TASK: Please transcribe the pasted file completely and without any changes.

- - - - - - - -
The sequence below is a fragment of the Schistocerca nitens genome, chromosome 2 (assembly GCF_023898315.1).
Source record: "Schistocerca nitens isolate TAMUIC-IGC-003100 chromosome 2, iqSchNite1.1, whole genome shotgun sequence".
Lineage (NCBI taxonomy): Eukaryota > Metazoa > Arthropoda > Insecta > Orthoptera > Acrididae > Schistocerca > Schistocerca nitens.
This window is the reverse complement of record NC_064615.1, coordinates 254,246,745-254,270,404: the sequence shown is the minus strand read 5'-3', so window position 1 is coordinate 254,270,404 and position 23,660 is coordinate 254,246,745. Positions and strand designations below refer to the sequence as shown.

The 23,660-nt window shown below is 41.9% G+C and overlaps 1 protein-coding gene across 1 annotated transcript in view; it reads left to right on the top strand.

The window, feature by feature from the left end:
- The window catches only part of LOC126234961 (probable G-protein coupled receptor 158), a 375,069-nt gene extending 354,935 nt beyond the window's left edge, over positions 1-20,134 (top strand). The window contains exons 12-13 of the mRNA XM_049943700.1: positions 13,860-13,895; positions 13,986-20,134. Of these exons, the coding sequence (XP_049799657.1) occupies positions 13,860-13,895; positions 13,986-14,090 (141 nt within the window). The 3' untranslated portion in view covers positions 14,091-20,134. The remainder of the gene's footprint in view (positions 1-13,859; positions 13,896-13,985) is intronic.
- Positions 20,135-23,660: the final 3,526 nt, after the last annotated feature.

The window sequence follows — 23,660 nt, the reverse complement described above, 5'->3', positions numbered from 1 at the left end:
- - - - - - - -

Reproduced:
The sequence below is a fragment of the Schistocerca nitens genome, chromosome 2 (assembly GCF_023898315.1).
Source record: "Schistocerca nitens isolate TAMUIC-IGC-003100 chromosome 2, iqSchNite1.1, whole genome shotgun sequence".
Lineage (NCBI taxonomy): Eukaryota > Metazoa > Arthropoda > Insecta > Orthoptera > Acrididae > Schistocerca > Schistocerca nitens.
This window is the reverse complement of record NC_064615.1, coordinates 254,246,745-254,270,404: the sequence shown is the minus strand read 5'-3', so window position 1 is coordinate 254,270,404 and position 23,660 is coordinate 254,246,745. Positions and strand designations below refer to the sequence as shown.

The 23,660-nt window shown below is 41.9% G+C and overlaps 1 protein-coding gene across 1 annotated transcript in view; it reads left to right on the top strand.

The window, feature by feature from the left end:
- The window catches only part of LOC126234961 (probable G-protein coupled receptor 158), a 375,069-nt gene extending 354,935 nt beyond the window's left edge, over positions 1-20,134 (top strand). The window contains exons 12-13 of the mRNA XM_049943700.1: positions 13,860-13,895; positions 13,986-20,134. Of these exons, the coding sequence (XP_049799657.1) occupies positions 13,860-13,895; positions 13,986-14,090 (141 nt within the window). The 3' untranslated portion in view covers positions 14,091-20,134. The remainder of the gene's footprint in view (positions 1-13,859; positions 13,896-13,985) is intronic.
- Positions 20,135-23,660: the final 3,526 nt, after the last annotated feature.

The window sequence follows — 23,660 nt, the reverse complement described above, 5'->3', positions numbered from 1 at the left end: